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I’d never heard of apartment sofas until last month, probably because I had hand-me-down living room furniture when I was a young adult. My overstuffed couches had bulky arms and gold brocade or floral patterns that grandmothers liked but could be covered with strategically placed throw blankets. It took at least two strong male friends paid with plenty of pizza and beer to carry the couches from the pickup truck or U-Haul to the apartments.  

Recently, I went furniture shopping with my daughter who accepted her first job to begin soon after her fast-approaching college graduation. She’ll be moving from a furnished student apartment with two roommates to her own place in a big city where she doesn’t know anyone yet. (I won’t digress about how upscale college student apartment complexes now have granite countertops, stainless steel appliances, and 24-hour gyms that set an unrealistic standard for the new graduate with an entry-level job.)

At the furniture store, the helpful sales associate steered us to look at slim apartment sofas that leave room for a stylish chair, ottoman, and coffee table in a compact space. One floor model sofa was a lovely color teal with coordinating throw pillows. The modern silhouette also could be ordered in shades I would call cream, gray, and tan but had much fancier names at the store. 

My daughter’s eyes lit up as she sunk into the cushions and ran her fingers across the fabric.

She stood up and sat down a few more times, complimenting the color and comfort. “Wouldn’t pink pillows and a gold coffee table look awesome with this?” she asked. 

Before I could answer, the enthusiastic sales associate assured her they certainly would. I remained silent trying to navigate my role as the parent of a soon-to-be, self-supporting young adult. 

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After fluffing the throw pillows, my daughter invited me to sit down next to her. “What do you think, Mom? Would it be better to get a neutral color?”

I deflected by replying that the decision was up to her. I thought about the sofa and loveseat in my own house. Neither my husband nor I love the way they look, but we had reached a compromise to buy them after a stressful weekend of shopping several years ago. Our sturdy living room furniture, including a boring brown coffee table, has survived two active children, along with two 40-pound mutts who think they are children, with only minor damage. I don’t count the embedded strands of dog hair that somehow continue to evade the vacuum.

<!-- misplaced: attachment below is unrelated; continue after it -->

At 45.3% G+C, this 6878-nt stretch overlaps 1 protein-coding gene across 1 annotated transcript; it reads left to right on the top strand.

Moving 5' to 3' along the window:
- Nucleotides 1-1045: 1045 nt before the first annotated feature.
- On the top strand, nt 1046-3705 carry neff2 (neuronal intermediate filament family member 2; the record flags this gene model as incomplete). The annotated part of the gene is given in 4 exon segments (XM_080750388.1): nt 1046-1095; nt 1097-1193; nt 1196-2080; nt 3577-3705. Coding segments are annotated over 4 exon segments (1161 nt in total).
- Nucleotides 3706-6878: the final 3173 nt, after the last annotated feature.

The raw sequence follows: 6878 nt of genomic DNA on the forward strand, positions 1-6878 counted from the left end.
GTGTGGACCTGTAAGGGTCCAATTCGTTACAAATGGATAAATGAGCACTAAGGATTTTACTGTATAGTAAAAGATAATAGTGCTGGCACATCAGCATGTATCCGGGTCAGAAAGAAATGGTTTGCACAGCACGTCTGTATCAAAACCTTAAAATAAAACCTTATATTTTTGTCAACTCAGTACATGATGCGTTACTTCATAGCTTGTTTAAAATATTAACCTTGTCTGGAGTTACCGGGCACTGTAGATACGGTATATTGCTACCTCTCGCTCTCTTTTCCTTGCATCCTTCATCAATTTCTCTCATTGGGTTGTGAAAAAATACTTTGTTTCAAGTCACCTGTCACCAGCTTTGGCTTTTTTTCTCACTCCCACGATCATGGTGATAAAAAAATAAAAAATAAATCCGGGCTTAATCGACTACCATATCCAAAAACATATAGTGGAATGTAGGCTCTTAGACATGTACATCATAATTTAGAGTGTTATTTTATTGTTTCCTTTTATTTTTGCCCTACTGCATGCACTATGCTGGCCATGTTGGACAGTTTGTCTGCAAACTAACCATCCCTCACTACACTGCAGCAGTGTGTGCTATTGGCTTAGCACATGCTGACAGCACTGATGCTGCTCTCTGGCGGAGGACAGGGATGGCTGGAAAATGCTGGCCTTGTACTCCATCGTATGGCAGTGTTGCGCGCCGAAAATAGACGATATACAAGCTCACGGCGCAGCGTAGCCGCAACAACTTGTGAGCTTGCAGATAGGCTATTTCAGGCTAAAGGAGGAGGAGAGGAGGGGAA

“I love this teal, but I guess another color would be alright,” she shrugged. “Maybe would be more practical.”

If her father had been at the store with us, I knew he would have voted for any shade of brown if his favorite color, navy blue, wasn’t an option. A sleek teal sofa would be too far out of his comfort zone and probably the same for a lot of other men.

I flashed back to moving into my first apartment after finishing school, feeling as excited as Mary Tyler Moore throwing her hat up in the air on the television reruns I watched as a kid.

I loved wandering through the home accessories and décor sections at department stores and the upscale Marshall’s with the luxury cars in the parking lot, feeling like a real adult and purchasing items for my own place. 

A few years later, I shipped my living room set, which a co-worker sold to me for a nominal price when she redecorated, halfway across the country from my apartment to the first house I shared with my new husband. It was in too good of condition to get rid of when we didn’t have much money. My husband and I negotiated to combine possessions from our single days into our newlywed home and each of us had to throw some things out to the curb, literally and figuratively, to make it work. 

When my college senior was an infant, slipcovers protected upholstered surfaces while baby contraptions and toys cluttered the floor space. The glass-top coffee table and fancy lamps moved to the attic. I didn’t have time to watch HGTV during those years and there was not any Pinterest or Instagram yet to make me feel inadequate or guilty. Fortunately, my daughter has an enviable flair for interior design that she certainly did not inherit from me or her father. 

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Mom, what do you think? Should I get this sofa in teal?” My daughter looked at me expectantly.

I smiled.

“Absolutely. Then I can help you look for pink pillows and a gold coffee table if you want me to.”

I waited while she conferred with the sales associate, no longer the mom in charge.            
“Maybe I’ll also get a gold bar cart to use when I have friends over to my new apartment,” my daughter said as we walked out of the furniture store with the receipt in hand.

I nodded, feeling too emotional to speak. It’s time for my baby girl to spread her wings, and she is ready.

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Kathleen Duthu

Kathleen Duthu is the mother of a college senior and a college freshman and combines her legal background as an attorney with her M.A. in English to teach creative writing classes to middle and high school students involved with the juvenile justice system. She is also a poet, editor, and writing consultant who helps high school students with their college and scholarship essays. 

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